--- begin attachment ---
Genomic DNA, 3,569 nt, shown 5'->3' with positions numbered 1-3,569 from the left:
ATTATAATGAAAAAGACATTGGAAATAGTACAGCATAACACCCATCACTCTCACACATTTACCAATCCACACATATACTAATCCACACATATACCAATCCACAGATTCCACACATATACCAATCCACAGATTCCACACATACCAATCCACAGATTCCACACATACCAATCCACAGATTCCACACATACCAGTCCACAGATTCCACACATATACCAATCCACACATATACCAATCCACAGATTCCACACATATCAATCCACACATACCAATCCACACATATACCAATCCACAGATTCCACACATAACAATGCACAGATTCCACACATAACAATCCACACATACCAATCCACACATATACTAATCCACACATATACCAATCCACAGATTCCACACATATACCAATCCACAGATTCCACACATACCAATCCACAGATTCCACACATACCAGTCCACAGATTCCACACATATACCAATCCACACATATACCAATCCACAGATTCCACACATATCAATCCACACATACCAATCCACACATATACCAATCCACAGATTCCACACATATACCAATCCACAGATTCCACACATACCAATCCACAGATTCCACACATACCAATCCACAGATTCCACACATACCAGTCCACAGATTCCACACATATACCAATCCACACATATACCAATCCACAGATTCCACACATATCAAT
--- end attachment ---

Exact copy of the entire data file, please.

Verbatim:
Genomic DNA, 3,569 nt, shown 5'->3' with positions numbered 1-3,569 from the left:
ATTATAATGAAAAAGACATTGGAAATAGTACAGCATAACACCCATCACTCTCACACATTTACCAATCCACACATATACTAATCCACACATATACCAATCCACAGATTCCACACATATACCAATCCACAGATTCCACACATACCAATCCACAGATTCCACACATACCAATCCACAGATTCCACACATACCAGTCCACAGATTCCACACATATACCAATCCACACATATACCAATCCACAGATTCCACACATATCAATCCACACATACCAATCCACACATATACCAATCCACAGATTCCACACATAACAATGCACAGATTCCACACATAACAATCCACACATACCAATCCACACATATACTAATCCACACATATACCAATCCACAGATTCCACACATATACCAATCCACAGATTCCACACATACCAATCCACAGATTCCACACATACCAGTCCACAGATTCCACACATATACCAATCCACACATATACCAATCCACAGATTCCACACATATCAATCCACACATACCAATCCACACATATACCAATCCACAGATTCCACACATATACCAATCCACAGATTCCACACATACCAATCCACAGATTCCACACATACCAATCCACAGATTCCACACATACCAGTCCACAGATTCCACACATATACCAATCCACACATATACCAATCCACAGATTCCACACATATCAAT